I was not born a Feminist

Art of two women pressing their palms against one another in front of a rainbow, and the words 'we are all sisters'
Art by Betsy Cola


Dear Reader,

I was not born a feminist. Ten years ago when I was still in school, I believed that “we are only as disempowered as we think we are”. I wasn’t a feminist because I had tons of internalised misogyny and privilege, because I was comfortable with the status quo.

And then, I graduated from secondary school and moved on to study literature. I can pinpoint the exact moment the understanding in my brain shifted to those afternoons spent in class learning and unlearning the places of women in text, to the voice of Ms Rehana—firm and gentle and always asking us “why”.

Why are women represented this way? Why should they be?

I think Ms Rehana made feminists out of all of her students then. Had I not sat in her classes, I’m not sure if I would have opened myself to these important and necessary conversations. That’s why we must continue to talk about what matters to us, to listen to different perspectives, and to always invite new people to join the conversation.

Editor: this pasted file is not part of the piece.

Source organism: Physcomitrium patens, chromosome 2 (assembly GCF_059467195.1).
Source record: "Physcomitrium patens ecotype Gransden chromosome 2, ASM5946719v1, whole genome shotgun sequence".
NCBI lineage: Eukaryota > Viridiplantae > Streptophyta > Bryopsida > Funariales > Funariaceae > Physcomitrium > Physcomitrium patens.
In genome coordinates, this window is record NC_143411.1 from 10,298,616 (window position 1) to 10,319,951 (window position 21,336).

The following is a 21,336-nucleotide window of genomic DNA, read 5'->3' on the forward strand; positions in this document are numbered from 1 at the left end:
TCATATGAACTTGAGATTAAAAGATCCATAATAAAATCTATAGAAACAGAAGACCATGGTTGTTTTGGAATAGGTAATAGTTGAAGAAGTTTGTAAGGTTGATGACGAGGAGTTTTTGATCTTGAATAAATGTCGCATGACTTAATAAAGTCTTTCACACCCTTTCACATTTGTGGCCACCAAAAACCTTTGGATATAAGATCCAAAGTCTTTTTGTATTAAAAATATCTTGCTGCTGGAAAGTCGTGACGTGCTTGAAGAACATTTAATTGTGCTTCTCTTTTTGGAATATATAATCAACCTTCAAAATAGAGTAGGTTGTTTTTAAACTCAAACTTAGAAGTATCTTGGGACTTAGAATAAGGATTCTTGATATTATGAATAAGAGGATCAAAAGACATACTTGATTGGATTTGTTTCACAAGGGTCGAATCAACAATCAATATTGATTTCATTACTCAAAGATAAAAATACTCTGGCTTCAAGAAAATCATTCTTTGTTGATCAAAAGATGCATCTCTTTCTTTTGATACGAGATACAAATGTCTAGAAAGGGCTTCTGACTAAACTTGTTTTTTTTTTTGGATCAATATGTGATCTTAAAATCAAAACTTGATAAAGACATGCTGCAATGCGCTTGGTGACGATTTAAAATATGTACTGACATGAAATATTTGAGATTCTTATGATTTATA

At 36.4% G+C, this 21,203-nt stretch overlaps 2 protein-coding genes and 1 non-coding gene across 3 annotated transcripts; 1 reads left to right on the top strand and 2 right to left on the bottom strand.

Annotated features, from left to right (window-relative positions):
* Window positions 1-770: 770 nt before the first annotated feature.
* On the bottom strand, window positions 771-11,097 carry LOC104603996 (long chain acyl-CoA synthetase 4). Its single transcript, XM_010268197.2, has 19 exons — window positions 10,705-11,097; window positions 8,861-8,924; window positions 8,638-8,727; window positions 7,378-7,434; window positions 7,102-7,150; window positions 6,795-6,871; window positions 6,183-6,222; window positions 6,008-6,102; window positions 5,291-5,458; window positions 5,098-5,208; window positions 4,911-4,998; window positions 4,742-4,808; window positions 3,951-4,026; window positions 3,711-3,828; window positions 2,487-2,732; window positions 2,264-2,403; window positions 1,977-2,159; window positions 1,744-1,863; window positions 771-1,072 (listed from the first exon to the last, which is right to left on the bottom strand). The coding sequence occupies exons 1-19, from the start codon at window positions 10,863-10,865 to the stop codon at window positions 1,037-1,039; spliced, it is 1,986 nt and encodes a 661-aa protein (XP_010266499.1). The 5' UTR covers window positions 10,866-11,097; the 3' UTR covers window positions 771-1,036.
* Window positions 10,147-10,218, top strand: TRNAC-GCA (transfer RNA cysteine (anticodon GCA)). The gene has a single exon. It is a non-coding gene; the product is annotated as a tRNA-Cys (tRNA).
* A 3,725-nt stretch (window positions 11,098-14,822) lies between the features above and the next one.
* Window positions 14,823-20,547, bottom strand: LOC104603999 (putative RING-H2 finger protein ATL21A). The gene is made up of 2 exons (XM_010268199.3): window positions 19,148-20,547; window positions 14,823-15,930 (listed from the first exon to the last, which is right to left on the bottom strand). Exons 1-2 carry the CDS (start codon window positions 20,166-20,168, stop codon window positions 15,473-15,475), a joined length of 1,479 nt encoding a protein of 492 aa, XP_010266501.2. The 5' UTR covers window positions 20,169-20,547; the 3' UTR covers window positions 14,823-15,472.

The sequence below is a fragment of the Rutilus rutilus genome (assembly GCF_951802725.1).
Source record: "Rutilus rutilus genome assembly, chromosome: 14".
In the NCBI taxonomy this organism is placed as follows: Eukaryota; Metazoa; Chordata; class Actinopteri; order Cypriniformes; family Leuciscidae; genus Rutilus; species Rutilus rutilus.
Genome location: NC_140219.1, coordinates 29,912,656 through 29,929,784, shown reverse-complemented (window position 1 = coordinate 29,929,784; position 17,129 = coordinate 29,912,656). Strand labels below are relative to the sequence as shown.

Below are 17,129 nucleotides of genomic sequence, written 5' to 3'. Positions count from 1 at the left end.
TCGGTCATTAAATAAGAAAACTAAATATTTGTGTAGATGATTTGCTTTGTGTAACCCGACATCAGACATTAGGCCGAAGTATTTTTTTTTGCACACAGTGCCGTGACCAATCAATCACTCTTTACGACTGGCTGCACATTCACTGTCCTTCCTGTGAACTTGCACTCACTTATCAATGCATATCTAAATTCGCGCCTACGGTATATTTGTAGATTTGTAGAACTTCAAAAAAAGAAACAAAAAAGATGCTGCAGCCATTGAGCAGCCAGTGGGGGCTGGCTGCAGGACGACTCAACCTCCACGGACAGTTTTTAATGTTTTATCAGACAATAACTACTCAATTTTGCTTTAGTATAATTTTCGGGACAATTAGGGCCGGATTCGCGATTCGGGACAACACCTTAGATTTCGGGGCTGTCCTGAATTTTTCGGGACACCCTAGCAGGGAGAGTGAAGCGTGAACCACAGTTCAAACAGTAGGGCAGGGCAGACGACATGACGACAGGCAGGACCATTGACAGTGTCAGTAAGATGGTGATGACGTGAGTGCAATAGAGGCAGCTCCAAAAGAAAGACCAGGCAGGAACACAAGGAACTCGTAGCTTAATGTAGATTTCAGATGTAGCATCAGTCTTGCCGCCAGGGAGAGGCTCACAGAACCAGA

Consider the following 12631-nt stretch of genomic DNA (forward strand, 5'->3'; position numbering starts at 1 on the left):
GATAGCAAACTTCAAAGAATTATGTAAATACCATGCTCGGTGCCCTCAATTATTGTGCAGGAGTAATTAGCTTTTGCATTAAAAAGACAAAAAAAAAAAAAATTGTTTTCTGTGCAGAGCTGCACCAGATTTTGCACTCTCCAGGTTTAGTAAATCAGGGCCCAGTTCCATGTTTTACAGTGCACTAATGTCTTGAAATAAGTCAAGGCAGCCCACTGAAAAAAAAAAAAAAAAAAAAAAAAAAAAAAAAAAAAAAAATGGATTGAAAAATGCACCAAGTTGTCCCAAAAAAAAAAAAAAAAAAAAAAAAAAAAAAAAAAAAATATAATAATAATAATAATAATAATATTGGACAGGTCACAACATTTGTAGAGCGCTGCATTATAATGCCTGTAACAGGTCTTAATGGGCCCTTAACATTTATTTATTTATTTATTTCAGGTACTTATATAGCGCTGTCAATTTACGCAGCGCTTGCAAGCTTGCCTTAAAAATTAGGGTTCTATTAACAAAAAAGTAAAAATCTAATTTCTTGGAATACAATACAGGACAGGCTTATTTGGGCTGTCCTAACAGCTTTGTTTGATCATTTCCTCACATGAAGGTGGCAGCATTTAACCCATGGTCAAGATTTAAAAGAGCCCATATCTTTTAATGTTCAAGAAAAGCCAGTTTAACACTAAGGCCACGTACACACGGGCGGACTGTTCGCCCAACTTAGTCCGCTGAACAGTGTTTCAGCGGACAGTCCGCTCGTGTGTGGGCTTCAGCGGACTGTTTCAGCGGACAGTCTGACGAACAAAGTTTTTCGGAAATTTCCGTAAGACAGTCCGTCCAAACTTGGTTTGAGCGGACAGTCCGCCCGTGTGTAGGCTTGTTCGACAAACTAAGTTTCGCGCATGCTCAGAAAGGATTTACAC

‘Meeting in the Middle’, our annual conversation as part of International Women's Day, invites you. What started as a panel about being women writers in 2017 has since become a women-led dialogue that aims to discuss anything that matters, focusing on the intersection of identities, expertise and literature.

This year, let’s talk about the intersection of the climate crisis and literature. Five years ago, I wasn’t concerned about the climate crisis. I didn’t really think about it because since it seemed to be happening over there, to other people, because I had tons of misconceptions and privilege, because I was comfortable with the status quo. You can see a pattern here...

Whether you’re someone who is new to the conversation, someone who knows all about it, or a curious reader, I hope you’ll join us at The Moon on 28th March. Together with our writers and thinkers, I look forward to having an open conversation on our frustrations, anxieties and hope for what we can do, in our own capacities and at our own intersections.

We must continue to ask “why”.

Peace and love,

(From March 7, 2020)